Managing IBS symptoms involves a bit of a lifestyle change, so I’ve included some things I do preventatively as well as my go-tos when my tummy gets uncomfortable. There’s nothing groundbreaking here, just a few simple but effective ideas.

1. Drink some peppermint tea

I have a cup or two of peppermint tea most days and it does wonders for soothing my tummy. It’s fab for a bloated belly. One of my friends says she finds it quite zingy because of the mint, so you might also find it wakes you up in the morning like her!

2. Exercise

I am so much more motivated to exercise than I ever have been becauseit really helps my gut! Running is great for getting things moving along. I also like to do a bit of yoga. I go to a Les Mills Body Balance class which is a yoga and pilates combination. Sometimes I follow yoga videos on youtube. If I’m feeling bloated and crampy, a particular favourite is Yoga for Digestion Flow from Yoga with Adrienne. Whatever you fancy, a bit of exercise can help. 

3. Use a hot water bottle

The comfort of a hot water bottle is not to be underestimated. Sometimes I use a stick-on heat pad if I need to be out and about or somewhere like the library where I don’t really want to sit with a hot water bottle under my jumper. There are ones which stick directly onto your skin and others which you stick onto your clothes. I jokingly said to Craig that I was going to use these when we were in Berlin in December to keep me warm during the day and I wish I genuinely had!

4. Get enough sleep

I aim for 7-8 hours a night. I feel like a little old lady going to bed at 10pm but it’s 100% worth it to feel fresher and have less funky tummy stuff to deal with. 

5. Drink plenty of water

It keeps things moving along nicely. I try to drink a glass before I go to bed and again first thing in the morning as well as throughout the day. I’ve seen these HYDRATEM8 bottles with a tracker down the side so you can keep track of how much you drink throughout the day and I think they’re a fab idea (and now I’m really tempted to get one!).

6. Try to relax

This is definitely one of these things that is easier said than done! I like to watch something funny like Modern Family, read, paint my nails, or recently I’ve been using the Calm app for meditation. I think it’s useful to set yourself time (I literally put a timer on my phone for 15 minutes or however long) and just commit to whatever it is you’re doing. But even if I’m out and I’ve had something that’s not agreeing with me, I find it helpful to try to be as calm as I can be. I’ve learned that panicking about my symptoms only makes them worse!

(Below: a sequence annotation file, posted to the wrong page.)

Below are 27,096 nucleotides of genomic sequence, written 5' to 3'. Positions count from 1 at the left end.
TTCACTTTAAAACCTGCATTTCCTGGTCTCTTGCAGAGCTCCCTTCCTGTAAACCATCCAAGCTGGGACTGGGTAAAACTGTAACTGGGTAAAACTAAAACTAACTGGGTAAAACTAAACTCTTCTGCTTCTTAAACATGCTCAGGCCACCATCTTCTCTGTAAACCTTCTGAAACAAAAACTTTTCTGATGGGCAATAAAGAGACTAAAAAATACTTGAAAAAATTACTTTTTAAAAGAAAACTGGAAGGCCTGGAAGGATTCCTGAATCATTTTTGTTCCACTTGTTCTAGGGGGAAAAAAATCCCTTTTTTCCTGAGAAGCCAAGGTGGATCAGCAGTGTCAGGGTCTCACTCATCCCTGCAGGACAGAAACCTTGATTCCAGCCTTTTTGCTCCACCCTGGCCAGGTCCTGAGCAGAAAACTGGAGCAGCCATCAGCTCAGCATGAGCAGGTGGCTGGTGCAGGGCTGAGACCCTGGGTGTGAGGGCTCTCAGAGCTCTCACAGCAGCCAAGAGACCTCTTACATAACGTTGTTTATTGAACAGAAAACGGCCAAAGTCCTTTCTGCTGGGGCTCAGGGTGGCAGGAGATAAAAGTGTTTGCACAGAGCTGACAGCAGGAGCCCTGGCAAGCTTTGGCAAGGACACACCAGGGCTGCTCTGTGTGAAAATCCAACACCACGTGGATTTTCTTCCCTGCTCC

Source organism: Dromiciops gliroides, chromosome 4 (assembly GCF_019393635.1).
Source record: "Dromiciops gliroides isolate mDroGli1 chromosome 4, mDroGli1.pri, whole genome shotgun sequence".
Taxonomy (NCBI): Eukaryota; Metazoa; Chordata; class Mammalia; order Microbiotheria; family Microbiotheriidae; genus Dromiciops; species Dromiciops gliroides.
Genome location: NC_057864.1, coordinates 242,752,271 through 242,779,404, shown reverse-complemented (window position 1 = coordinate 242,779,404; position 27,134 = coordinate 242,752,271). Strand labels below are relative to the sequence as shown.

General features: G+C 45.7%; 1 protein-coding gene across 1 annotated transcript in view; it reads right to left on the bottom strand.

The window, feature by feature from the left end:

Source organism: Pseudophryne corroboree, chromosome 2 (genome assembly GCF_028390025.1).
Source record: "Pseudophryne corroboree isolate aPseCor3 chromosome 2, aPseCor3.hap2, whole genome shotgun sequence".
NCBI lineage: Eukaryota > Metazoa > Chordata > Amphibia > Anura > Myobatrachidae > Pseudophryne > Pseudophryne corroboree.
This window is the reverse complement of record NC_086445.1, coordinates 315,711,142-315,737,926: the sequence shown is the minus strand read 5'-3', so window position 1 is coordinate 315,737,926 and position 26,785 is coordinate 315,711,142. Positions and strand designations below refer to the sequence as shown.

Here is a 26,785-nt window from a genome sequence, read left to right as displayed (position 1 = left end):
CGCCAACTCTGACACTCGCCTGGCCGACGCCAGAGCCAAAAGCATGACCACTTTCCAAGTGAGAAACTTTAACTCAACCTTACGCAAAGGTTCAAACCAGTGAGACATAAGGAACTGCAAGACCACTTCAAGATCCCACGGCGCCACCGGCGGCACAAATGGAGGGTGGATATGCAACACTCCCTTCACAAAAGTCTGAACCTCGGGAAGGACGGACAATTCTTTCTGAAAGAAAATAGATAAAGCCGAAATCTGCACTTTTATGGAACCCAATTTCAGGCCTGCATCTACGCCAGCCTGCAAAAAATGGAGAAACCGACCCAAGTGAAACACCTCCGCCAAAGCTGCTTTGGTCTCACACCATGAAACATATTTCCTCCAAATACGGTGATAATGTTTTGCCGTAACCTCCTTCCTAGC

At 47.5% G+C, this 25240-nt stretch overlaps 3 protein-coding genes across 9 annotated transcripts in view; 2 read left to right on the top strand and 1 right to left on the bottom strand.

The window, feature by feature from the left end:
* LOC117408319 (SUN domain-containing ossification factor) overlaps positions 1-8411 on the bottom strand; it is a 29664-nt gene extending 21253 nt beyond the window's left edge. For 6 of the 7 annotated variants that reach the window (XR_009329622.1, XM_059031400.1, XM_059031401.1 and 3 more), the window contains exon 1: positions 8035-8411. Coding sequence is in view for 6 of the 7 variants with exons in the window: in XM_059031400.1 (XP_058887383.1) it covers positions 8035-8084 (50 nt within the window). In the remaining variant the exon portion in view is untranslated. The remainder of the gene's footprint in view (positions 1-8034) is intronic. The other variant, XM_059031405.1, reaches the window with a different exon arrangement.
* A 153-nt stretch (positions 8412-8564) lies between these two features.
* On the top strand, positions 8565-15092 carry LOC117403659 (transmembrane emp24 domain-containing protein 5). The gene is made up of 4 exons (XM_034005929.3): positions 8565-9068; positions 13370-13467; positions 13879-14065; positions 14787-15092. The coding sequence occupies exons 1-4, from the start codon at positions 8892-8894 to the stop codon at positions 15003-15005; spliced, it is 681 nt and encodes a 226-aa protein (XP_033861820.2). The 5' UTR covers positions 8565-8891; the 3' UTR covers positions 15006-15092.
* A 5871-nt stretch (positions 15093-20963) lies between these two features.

Is there anything else you would add to this list? I’d love to hear any more suggestions!

 

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Reintroducing FODMAPs: I can eat avocado and maybe beans too!

I’m finally getting round to trying a more systematic introduction of fodmaps into my diet. The low fodmap diet is not a long term solution, but I’ve been stuck in the elimination stage for ages.

 I tried to reintroduce foods without much success a few months ago, and my GP just told me to stick with the restrictive stage indefinitely. It took me so long to manage to eat entirely low-fodmap in the first place, as I was so wary of eliminating foods and still managing to eat somewhat healthily. Then I wanted to give my tummy a chance to recover after Christmas and going to Paris in January. After that I was onto my second placement. The nerves and stress of placement had my tummy all over the place, so there was no point in trying to reintroduce anything as I wouldn’t be able to tell whether my body was reacting to what I’d eaten or just to my general stress.  So, here we are at last, in April!

The idea is that you reintroduce FODMAPs one at a time so you can try to work out what your triggers are. Hopefully you find that you can handle some of the foods you’ve eliminated, and then you can gradually reintroduce them and modify the low fodmap diet to suit you.

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The Worst 6 Things About Living with IBS